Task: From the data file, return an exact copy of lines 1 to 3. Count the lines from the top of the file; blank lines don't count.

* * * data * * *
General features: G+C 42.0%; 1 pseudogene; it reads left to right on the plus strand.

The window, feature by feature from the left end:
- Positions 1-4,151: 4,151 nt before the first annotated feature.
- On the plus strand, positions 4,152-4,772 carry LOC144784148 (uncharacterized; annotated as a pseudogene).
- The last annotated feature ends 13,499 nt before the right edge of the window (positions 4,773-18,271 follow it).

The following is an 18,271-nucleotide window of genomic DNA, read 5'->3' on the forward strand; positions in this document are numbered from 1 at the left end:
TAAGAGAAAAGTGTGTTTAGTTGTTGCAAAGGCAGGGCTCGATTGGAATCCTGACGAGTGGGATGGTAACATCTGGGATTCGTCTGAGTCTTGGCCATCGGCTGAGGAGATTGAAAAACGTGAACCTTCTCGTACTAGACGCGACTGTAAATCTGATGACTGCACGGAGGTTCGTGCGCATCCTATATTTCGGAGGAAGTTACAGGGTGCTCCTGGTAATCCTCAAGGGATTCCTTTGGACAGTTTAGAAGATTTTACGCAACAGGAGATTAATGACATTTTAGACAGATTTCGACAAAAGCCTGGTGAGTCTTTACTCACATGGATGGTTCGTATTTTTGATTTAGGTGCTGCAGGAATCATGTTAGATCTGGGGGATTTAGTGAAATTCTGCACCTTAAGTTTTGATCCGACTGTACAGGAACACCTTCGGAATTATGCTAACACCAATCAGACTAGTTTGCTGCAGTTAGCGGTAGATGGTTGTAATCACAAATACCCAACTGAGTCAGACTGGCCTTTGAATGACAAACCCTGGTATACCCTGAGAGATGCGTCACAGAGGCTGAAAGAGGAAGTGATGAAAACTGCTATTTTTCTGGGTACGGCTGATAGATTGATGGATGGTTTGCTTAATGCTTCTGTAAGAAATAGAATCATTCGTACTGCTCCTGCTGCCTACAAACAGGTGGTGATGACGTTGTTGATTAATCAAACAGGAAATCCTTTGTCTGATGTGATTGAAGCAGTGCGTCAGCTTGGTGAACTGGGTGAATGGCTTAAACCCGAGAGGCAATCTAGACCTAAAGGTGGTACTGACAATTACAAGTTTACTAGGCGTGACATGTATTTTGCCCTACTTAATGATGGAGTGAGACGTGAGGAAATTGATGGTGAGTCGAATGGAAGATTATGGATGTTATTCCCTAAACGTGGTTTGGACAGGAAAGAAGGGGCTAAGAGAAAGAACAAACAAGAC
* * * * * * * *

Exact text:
General features: G+C 42.0%; 1 pseudogene; it reads left to right on the plus strand.

The window, feature by feature from the left end:
- Positions 1-4,151: 4,151 nt before the first annotated feature.